Here’s the fact: Even the latest smartphone out there will mess up on your dictated text messages sometimes. It just cannot process sound the way us humans can.
Think of your phone’s analysis of your voice as the EARS = strict capturing of audio and very basic interpretation of words.
The difference when we as humans hear is the BRAIN component, taking the audio that was captured (which may or may not be complete sound, depending on what arrived at the microphone) and filling it the blanks by matching it up with real-world context and each person’s unique vocabulary of familiar words.
Of course your latest phone software has a “brain” lexicon of word templates (how words usually sound), but it is no match for the human sense of hearing and the brain-ear partnership. (Artificial intelligence, anyone?)
Now think about when you try dictating and your phone doesn’t catch anything at all. You need to repeat it entirely, slower and more clearly. Sometimes you need to use a different word. When hearing loss sets in, the brain works harder and harder to make sense of a distorted sound. Sometimes it’s impossible to figure it out. Either way, the extra straining puts a drain on your brain’s reserve of energy… energy that is usually needed for memory, attention and enjoyment.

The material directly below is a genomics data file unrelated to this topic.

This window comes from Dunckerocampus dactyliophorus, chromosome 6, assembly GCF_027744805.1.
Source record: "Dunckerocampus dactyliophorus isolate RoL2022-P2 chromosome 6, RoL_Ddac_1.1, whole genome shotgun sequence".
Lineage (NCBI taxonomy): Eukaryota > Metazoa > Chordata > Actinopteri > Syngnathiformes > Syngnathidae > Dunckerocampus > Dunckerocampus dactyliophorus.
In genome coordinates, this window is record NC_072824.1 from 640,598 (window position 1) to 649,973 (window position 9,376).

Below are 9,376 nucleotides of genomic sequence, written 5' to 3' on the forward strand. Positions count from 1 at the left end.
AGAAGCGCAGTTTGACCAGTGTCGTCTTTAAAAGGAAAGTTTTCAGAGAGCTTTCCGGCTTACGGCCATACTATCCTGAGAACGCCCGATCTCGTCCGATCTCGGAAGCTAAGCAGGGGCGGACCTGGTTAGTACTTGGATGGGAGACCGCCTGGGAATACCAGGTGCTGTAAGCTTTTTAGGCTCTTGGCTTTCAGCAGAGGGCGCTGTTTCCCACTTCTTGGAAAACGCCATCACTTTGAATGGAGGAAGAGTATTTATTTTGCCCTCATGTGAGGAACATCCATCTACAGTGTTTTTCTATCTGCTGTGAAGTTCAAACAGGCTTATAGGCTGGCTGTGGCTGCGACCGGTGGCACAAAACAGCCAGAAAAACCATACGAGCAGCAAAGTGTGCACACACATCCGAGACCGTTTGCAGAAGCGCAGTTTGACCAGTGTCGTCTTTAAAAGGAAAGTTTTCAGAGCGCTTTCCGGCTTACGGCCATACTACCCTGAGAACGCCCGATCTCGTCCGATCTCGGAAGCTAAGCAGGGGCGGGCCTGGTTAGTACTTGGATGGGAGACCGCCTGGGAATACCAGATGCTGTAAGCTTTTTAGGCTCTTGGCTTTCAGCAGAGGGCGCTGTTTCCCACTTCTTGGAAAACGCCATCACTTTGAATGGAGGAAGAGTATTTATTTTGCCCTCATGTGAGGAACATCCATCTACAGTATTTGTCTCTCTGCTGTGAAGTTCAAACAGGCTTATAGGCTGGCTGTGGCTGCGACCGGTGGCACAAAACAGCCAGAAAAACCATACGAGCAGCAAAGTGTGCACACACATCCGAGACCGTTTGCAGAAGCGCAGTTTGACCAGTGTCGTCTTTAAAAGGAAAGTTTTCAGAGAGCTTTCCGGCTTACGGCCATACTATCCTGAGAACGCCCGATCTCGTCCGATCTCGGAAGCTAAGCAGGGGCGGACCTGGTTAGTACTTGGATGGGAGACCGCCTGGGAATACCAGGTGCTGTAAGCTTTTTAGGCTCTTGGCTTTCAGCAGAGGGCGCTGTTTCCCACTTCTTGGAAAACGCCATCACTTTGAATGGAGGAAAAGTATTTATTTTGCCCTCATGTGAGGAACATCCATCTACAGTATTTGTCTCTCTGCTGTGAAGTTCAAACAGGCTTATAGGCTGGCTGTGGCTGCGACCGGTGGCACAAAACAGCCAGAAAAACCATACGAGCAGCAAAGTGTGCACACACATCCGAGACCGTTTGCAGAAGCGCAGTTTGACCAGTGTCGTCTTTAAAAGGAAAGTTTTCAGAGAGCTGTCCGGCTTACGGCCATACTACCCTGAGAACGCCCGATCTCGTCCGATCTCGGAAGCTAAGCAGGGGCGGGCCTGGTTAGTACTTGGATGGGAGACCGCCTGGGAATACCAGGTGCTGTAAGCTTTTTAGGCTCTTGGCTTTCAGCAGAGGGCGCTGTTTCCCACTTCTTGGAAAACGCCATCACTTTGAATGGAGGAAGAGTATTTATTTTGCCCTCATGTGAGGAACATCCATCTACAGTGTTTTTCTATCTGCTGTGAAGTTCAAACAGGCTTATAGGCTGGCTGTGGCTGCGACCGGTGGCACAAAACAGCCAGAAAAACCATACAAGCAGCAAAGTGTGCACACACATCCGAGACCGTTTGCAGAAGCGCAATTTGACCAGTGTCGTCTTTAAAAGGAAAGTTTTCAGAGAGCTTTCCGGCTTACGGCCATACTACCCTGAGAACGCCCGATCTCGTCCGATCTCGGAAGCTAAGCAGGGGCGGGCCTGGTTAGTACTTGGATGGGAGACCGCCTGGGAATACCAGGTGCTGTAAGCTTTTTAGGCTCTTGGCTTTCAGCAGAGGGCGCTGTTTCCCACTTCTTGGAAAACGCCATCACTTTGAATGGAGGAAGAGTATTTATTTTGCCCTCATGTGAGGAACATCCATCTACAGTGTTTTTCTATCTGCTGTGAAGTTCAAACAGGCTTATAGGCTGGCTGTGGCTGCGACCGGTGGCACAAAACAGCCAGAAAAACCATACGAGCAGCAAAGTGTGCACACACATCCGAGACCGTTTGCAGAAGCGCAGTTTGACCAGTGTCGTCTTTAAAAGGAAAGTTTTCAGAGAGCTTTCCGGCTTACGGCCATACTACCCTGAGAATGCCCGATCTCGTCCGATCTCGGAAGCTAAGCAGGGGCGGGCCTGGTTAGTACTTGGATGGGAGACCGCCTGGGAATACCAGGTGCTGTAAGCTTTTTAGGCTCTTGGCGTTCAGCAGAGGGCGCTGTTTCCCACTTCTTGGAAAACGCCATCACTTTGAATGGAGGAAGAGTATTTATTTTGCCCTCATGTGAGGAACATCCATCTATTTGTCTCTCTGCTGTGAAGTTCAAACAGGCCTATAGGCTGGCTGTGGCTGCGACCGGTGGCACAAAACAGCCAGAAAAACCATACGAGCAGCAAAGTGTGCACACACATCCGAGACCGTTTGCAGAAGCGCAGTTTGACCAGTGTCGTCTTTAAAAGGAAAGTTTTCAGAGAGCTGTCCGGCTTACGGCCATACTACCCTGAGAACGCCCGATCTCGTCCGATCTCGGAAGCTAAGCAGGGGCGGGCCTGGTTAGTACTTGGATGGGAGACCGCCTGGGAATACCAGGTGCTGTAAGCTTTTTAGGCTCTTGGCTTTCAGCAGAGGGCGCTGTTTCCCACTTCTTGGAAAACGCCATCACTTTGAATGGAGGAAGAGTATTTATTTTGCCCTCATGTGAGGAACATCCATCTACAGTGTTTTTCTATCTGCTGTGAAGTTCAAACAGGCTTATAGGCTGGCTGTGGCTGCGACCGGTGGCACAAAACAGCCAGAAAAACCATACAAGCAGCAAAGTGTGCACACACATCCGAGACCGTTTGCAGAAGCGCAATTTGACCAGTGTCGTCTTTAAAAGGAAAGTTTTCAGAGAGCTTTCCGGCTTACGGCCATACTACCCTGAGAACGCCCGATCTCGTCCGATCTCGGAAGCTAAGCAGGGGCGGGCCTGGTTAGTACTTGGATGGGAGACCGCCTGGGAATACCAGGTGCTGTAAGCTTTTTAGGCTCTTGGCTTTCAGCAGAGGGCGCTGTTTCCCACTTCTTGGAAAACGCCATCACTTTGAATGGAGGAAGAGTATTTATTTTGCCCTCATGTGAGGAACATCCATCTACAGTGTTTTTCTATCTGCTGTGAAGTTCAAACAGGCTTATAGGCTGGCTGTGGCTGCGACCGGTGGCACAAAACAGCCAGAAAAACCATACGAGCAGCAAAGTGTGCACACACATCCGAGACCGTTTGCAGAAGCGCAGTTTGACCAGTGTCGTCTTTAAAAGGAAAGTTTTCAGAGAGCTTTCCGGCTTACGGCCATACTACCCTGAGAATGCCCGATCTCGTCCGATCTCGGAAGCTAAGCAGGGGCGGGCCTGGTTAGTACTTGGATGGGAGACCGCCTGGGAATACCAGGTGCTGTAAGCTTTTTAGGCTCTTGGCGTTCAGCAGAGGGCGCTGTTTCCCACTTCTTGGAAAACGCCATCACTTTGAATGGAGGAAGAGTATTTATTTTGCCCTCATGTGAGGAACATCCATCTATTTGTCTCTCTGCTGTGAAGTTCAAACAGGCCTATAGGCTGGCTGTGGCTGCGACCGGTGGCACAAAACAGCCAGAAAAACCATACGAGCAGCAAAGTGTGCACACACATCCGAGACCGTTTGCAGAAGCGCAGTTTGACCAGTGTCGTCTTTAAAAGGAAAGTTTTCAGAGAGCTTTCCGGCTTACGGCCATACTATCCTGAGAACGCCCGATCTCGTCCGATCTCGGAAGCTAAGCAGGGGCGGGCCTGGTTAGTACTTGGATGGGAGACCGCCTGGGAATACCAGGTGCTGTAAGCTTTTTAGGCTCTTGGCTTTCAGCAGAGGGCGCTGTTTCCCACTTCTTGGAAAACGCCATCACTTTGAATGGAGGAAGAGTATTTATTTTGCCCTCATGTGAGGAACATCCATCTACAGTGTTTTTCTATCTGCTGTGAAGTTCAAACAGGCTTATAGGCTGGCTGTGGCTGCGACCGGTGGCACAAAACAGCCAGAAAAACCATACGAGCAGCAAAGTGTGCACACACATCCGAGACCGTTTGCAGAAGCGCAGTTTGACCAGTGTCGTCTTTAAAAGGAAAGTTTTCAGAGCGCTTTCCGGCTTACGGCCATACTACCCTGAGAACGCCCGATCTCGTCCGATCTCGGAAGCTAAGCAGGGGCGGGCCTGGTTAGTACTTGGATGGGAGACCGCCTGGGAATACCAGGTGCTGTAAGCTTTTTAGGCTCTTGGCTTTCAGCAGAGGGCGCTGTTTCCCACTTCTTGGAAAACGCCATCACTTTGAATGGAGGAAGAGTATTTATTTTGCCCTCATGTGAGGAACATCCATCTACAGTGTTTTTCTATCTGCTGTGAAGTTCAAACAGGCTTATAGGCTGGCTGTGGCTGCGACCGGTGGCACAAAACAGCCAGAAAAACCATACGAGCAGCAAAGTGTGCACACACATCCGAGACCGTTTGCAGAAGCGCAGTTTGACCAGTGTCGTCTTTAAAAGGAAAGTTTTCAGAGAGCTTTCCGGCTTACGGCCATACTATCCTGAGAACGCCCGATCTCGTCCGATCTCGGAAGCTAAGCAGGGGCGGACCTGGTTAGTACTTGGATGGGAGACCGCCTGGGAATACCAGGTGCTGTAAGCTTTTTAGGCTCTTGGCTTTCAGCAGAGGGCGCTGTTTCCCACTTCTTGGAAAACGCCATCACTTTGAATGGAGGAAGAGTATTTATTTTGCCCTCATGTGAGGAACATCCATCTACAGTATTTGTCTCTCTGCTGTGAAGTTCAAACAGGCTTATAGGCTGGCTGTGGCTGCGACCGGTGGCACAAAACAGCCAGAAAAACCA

The role of the audiologist is to detect which sounds may be an issue in capturing, and then restore those sounds via hearing devices. We also re-train the brain to classify and decipher incoming sounds when they are not clear due to background noise or group conversation. The best hearing devices available are the ones that feed the brain with the most support for processing speech in tough listening environments. Add in some auditory rehabilitation (physical therapy for the ears!) for the very best listening outcome.
To quote Dr. Israel Abramov, my legendary Professor of Neuroscience at Brooklyn College: “The brain is the interface between you and the world.”
Take care of your ears, and feed your brain with the sound it craves.
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Reveal your hearing!

What does your hearing say about you? A lot, actually.

My patients are often fascinated when I review their hearing results and can tell whether they’ve been in the military, play a musical instrument, swim in the ocean, have had a head injury, are fast-tracked to social isolation… and many other clues about their lifestyle!